With midterm elections underway, there’s an international spotlight on a few key races that seem to exemplify divisions between Americans, and across the world. One of those races is for governor of Georgia. There’s a lot the world can learn from the city where Martin Luther King Jr. was born.
More than 100 cities have pledged to run on 100% renewable energy and signed onto the Sierra Club’s “Ready for 100” campaign. But turning commitment into action is where the real work begins, and Atlanta might be the ultimate test case.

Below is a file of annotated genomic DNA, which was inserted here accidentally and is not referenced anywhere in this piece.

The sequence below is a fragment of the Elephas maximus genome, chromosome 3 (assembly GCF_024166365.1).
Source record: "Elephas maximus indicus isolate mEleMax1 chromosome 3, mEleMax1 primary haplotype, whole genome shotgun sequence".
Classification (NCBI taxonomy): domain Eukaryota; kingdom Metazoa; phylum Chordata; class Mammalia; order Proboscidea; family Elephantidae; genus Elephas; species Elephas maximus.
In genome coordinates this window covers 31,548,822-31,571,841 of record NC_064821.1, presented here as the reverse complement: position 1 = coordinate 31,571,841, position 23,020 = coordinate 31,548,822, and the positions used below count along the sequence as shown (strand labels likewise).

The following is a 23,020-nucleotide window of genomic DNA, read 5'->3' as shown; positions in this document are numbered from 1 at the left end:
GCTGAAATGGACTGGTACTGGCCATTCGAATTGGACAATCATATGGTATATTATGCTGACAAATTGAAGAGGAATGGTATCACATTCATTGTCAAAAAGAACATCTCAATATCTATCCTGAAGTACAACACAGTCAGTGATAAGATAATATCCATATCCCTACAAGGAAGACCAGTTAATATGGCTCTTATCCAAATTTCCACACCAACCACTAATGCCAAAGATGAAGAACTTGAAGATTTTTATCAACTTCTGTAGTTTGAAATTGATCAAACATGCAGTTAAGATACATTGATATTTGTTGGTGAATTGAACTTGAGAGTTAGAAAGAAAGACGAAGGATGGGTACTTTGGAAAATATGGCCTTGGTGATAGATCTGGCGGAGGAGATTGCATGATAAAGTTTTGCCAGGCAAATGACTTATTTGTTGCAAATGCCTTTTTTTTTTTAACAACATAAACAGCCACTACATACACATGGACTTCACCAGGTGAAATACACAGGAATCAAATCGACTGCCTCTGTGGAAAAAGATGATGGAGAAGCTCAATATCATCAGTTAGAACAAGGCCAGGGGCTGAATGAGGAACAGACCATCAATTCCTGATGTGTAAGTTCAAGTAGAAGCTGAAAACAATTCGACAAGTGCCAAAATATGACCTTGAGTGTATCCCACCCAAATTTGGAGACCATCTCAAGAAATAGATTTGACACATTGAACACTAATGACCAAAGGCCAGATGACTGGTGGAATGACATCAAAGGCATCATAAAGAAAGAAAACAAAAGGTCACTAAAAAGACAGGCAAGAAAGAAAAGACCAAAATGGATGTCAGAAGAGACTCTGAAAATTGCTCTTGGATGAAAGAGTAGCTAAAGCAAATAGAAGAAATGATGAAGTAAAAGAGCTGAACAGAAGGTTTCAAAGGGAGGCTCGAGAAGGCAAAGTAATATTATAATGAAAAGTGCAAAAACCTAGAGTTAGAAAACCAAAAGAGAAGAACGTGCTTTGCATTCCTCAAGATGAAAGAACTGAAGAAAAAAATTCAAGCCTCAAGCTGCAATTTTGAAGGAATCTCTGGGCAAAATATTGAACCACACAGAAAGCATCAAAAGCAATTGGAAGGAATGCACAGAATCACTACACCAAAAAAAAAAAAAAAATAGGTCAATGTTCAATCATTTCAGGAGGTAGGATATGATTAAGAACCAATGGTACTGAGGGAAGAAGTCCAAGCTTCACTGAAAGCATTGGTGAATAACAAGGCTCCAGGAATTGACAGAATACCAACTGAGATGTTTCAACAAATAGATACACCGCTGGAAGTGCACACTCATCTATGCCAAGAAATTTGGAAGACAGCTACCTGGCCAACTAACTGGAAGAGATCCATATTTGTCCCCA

As a home health aide who does not have health insurance herself, Leticia Arcila, a 19-year-old voter, thought Vermont Sen. Bernie Sanders’ "Medicare for All" plan sounded appealing. As the coronavirus outbreak spread, the need for a health care plan that covers everyone never seemed so important.
Leticia Arcila, a 20-year-old first-generation Mexican American living in Atlanta, was eager to cast her vote for Vermont Sen. Bernie Sanders in the Georgia primary. When the coronavirus hit, the primary was delayed — and Sanders dropped out of the race.
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